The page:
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Sodalitium Christianae Vitae - English / News  / Australians in Peru on Missions Before World Youth Day

Australians in Peru on Missions Before World Youth Day

Lima 07/19/13 (Sodalit News – Perú). Looking to give as well as to receive, almost 600 World Youth Day pilgrims from Australia decided to pass through Peru to work as missionaries.


Jason Abougharrach is a young catholic of the Maronite rite. Recently he left is country for the first time. He is one of the 560 Australians who arrived in Lima as part of a mission trip before World Youth Day in Rio de Janeiro.

“I always wanted to come to South America and I think it’s a privilege to be here,” Jason tells us after having hauled cement for a few hours to build a soccer field in the Pamplona Alta neighborhood, just south of the Peruvian capital.

The missions were organized by the Marian Fraternity of Reconciliation and the Christian Life Movement in Australia through the Catholic travel agency Harvest World Youth Day Tours.

A Cardinal Leading the Way

These young people are being accompanied by three bishops, including Cardinal George Pell, the archbishop of Sydney and by 23 priests from different diocese and catholic groups throughout the country.

These young people and enthusiastic missionaries are members of different groups of Australian Catholics including the Archdiocese of Sydney and other diocese, the Australian Catholic University, the Catholic Education Office, the Maronite community in Australia, and the Antioch youth movement.

“The kids really want to help, to give of themselves to the community in Pamplona Alta,” comments Lorena Portocarrero, the local superior of the Marian Fraternity of Reconciliation in Sydney. “They are excited, and they really want to give and love, and I can see how the Lord is preparing them to open their hearts and minds to Him so He can change their lives when they reach the peak of their trip at WYD in Rio de Janeiro.” Lorena came with two other fraternas, Eileen Leyne and Cecilia Figueroa to accompany this delegation. In Lima, the fraternas who welcomed the group had been preparing for these missions since last year. Young people from the Sodalit family helped them and joined the group of Australians to work as translators and coordinate the activities in the city.


An Opportunity Give and to Love

The missions came out of a desire that young people that traveled to World Youth Day would have the chance to do social work, to give to Latin America, no just to receive. During the five days they worked, they gave their time, sympathy, and apostolic spirit to the community in Pamplona Alta, a shanty town of extreme poverty located in the San Juan de Miraflores district of Lima, on a hill where basic services are scarce, the houses are built with straw and cardbord. The community also lacks good roads and the people who live there have to walk through mud and swamp areas.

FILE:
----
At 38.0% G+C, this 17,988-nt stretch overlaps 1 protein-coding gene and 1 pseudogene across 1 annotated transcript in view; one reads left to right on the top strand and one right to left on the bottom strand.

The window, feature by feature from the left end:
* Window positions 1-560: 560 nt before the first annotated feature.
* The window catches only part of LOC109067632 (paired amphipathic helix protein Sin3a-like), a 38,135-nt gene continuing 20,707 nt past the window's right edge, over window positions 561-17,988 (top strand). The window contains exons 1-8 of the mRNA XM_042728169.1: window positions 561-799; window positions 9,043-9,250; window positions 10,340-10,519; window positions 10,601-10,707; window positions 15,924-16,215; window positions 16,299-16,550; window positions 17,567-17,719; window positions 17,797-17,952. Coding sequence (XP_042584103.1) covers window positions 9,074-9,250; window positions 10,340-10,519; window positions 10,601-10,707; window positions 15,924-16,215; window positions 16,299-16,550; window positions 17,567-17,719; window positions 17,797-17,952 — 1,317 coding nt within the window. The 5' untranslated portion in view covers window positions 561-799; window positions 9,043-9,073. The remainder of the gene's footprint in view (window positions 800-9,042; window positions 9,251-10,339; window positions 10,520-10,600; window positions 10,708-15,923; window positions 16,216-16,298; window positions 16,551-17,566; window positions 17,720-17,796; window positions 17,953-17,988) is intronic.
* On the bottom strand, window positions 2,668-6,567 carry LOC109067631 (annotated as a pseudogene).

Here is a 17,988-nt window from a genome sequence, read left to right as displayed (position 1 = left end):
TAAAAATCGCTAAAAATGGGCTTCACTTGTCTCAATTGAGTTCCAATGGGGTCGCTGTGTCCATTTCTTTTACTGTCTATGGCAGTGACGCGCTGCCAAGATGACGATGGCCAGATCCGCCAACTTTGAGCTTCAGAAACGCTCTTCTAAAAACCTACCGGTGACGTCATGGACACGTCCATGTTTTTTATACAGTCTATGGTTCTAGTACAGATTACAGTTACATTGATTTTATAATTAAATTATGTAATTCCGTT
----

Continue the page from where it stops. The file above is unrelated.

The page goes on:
Jason told us, “At home we have water, power, gas. Unfortunately these things would be a luxury to the people from Pamplona. Its beautiful to see the spirit the people here have. They are happy with the little they have and they share those things. They taught us Australians to be very thankful for the things we have, because we’ve got it easy.”

The main projects were the construction of three cement stairways to improve the accessibility to this place, a soccer field and a community dining area.

Other groups of Australian missionaries helped in health, dental hygiene, and child catechesis campaigns. A third group built a catholic chapel, since there are none in the area and non-catholic groups have a strong presence.

Gabriel Arauso, who lives in Pamplona Alta, talked about the benefits of the missionaries in the community: “For us it is gratifying having been able to coordinate with this group to put together the social aid project. It took us a long time to find the support we needed to build the soccer field and the staircase. This area will be greatly benefited by the recreational space for the kids, the youth. We are very thankful for the Austrian’s visit. Although we speak different languages, we understand each other through the work.”

The Australian priest Markum Elkazzi pointed out the importance of this work for the missionaries: “Our pope Francis has invited us to reach out to the poor. They are an important part of our Church, the body of the Church, and sometimes we forget about them. They are part of our family, and one should never forget his family.”

The Marian Fraternity of Reconciliation arrive in Sydney, Australia on invitation from Cardinal Pell in 2006. They have worked in universities, schools and have held with the pastoral needs of the Archdiocese, accompanying the growth of the Christian Life Movement.